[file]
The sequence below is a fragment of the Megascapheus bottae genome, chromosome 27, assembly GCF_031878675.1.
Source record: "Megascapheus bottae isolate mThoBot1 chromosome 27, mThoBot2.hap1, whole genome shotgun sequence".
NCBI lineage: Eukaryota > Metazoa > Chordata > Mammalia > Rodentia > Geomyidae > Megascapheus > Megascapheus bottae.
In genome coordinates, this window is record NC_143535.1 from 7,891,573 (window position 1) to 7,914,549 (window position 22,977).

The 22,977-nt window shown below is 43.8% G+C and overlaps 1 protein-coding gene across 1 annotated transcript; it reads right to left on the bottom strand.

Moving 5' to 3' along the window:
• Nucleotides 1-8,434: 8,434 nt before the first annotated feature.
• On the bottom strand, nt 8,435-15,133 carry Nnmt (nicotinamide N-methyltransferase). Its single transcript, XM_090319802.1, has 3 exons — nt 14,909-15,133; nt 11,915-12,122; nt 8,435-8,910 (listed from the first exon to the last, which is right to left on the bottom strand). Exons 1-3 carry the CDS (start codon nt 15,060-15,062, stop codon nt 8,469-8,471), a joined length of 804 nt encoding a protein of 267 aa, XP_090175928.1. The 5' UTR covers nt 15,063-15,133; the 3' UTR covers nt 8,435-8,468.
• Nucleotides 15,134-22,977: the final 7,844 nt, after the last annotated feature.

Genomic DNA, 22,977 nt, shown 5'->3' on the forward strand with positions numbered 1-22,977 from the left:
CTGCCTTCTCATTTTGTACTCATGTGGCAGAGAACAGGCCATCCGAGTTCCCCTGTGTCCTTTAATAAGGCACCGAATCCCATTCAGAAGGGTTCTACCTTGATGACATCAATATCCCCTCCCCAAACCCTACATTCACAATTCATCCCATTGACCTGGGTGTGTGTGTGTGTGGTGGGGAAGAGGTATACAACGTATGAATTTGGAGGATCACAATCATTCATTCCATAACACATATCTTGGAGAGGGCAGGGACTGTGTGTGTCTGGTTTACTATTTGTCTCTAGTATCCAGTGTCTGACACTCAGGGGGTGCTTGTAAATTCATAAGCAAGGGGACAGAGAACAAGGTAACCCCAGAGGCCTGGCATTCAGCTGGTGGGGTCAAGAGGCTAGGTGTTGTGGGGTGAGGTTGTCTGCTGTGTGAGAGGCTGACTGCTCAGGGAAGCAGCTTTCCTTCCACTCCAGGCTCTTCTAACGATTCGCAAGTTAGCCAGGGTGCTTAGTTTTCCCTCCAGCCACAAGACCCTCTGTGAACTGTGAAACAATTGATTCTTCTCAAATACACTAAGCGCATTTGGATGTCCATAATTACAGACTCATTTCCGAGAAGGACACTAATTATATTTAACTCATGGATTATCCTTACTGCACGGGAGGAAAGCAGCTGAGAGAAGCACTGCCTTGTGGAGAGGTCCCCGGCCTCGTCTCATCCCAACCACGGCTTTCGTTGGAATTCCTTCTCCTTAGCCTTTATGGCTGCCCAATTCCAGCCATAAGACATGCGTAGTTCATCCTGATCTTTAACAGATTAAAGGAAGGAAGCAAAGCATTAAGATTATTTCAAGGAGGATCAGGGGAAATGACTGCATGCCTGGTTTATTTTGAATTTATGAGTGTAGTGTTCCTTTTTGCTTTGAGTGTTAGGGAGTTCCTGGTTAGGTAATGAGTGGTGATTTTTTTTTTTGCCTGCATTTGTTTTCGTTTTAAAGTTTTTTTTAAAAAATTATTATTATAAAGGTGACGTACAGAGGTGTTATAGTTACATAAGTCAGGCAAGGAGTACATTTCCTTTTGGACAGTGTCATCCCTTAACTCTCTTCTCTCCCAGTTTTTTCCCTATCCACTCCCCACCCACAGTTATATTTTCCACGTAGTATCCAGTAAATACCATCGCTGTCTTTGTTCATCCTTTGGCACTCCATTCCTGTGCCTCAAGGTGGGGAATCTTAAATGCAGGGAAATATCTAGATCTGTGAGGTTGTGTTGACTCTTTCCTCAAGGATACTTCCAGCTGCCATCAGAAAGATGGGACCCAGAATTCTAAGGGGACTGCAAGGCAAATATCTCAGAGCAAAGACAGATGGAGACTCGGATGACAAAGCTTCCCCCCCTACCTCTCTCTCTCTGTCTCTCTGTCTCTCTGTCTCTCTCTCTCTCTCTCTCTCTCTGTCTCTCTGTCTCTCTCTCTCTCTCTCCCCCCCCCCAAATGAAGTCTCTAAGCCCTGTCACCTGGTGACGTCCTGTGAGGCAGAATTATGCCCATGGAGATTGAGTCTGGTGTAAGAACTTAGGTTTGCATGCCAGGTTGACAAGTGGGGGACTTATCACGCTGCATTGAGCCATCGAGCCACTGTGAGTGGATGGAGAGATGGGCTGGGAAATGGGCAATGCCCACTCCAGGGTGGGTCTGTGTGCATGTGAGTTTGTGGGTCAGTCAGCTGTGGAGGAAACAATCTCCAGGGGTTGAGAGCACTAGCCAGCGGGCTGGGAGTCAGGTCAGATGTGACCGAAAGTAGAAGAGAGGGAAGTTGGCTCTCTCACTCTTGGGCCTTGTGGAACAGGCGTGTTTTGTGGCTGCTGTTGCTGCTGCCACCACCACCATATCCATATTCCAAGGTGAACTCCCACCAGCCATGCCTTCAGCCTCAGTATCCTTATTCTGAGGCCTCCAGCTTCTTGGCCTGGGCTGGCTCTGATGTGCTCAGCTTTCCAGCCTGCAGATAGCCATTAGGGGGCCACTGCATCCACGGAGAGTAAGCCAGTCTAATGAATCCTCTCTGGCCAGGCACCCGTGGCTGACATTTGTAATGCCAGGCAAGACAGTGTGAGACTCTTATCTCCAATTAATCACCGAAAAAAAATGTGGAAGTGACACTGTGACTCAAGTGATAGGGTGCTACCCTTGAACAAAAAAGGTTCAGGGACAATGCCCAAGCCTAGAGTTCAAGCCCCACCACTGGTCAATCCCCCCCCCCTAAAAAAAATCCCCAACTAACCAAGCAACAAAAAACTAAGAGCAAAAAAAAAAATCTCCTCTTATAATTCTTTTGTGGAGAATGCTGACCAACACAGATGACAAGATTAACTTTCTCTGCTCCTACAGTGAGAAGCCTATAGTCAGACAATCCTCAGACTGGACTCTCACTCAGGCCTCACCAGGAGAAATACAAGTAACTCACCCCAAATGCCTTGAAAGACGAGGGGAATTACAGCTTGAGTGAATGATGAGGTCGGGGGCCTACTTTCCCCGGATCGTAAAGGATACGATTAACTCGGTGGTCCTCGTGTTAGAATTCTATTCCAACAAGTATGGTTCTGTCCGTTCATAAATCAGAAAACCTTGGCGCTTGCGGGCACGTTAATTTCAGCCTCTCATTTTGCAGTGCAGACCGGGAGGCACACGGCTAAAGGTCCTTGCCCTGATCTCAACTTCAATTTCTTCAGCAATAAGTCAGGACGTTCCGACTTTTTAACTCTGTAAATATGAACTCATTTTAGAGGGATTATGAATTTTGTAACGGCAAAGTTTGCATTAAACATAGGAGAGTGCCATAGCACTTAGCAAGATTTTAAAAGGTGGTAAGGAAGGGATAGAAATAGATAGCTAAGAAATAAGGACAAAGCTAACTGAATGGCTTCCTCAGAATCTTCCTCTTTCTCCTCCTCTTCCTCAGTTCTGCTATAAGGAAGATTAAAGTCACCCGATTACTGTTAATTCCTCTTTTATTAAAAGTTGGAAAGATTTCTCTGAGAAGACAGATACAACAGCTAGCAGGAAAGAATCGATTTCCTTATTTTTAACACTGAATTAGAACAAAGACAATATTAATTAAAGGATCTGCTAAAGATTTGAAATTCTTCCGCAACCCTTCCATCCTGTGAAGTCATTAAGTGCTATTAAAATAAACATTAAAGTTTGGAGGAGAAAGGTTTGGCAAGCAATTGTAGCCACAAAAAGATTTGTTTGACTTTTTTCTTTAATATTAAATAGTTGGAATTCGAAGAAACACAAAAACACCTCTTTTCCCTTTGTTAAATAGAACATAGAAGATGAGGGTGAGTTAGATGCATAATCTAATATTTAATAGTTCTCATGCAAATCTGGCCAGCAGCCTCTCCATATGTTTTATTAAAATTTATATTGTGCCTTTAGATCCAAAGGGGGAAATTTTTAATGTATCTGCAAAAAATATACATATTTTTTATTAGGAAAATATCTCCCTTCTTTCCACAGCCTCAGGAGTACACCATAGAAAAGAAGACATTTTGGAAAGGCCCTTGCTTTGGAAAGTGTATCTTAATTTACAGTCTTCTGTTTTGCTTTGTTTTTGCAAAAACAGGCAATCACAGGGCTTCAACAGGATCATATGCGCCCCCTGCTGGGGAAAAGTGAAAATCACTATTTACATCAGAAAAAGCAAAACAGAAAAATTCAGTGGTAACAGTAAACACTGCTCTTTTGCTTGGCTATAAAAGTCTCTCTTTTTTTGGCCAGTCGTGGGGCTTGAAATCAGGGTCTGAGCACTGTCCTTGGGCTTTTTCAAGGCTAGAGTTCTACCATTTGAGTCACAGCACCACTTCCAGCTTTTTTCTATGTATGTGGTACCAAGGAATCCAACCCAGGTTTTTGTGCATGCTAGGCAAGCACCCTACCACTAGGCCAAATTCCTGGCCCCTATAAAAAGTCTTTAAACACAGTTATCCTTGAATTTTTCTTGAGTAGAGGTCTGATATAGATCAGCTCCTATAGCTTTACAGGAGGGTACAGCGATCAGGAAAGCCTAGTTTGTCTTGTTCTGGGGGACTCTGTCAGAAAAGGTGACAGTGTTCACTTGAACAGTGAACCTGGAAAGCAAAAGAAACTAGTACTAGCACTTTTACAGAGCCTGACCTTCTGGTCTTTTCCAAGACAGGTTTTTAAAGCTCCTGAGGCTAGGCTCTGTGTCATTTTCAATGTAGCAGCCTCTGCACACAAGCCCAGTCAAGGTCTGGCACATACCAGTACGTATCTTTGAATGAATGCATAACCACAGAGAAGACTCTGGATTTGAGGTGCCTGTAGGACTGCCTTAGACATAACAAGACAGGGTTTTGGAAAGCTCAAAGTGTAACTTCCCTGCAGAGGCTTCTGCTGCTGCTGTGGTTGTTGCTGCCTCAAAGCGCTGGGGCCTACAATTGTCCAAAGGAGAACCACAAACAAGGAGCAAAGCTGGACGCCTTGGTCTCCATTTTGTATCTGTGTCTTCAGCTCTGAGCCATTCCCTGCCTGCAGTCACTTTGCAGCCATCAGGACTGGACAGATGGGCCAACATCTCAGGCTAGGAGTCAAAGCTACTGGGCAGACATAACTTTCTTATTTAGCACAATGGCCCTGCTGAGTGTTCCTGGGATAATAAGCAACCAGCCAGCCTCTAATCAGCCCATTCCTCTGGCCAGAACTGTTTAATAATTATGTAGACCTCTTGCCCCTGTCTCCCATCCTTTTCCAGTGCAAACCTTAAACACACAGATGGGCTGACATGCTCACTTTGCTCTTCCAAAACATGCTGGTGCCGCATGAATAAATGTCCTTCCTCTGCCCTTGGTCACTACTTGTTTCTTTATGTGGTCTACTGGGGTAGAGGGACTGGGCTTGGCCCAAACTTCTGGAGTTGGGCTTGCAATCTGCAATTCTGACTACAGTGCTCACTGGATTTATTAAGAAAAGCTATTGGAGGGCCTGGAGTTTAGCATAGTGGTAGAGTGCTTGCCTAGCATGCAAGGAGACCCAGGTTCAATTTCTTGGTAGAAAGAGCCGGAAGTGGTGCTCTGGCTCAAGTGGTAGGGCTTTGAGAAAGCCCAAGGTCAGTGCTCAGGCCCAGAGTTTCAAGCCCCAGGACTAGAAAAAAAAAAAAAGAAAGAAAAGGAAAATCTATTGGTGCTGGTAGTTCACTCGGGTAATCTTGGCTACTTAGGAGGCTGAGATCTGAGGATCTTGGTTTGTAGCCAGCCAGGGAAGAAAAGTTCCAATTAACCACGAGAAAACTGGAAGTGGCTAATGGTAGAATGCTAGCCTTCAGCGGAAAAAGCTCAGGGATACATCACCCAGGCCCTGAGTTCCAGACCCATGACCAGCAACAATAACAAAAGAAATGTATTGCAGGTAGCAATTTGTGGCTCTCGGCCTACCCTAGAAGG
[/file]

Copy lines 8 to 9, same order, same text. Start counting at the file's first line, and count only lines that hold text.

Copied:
• On the bottom strand, nt 8,435-15,133 carry Nnmt (nicotinamide N-methyltransferase). Its single transcript, XM_090319802.1, has 3 exons — nt 14,909-15,133; nt 11,915-12,122; nt 8,435-8,910 (listed from the first exon to the last, which is right to left on the bottom strand). Exons 1-3 carry the CDS (start codon nt 15,060-15,062, stop codon nt 8,469-8,471), a joined length of 804 nt encoding a protein of 267 aa, XP_090175928.1. The 5' UTR covers nt 15,063-15,133; the 3' UTR covers nt 8,435-8,468.
• Nucleotides 15,134-22,977: the final 7,844 nt, after the last annotated feature.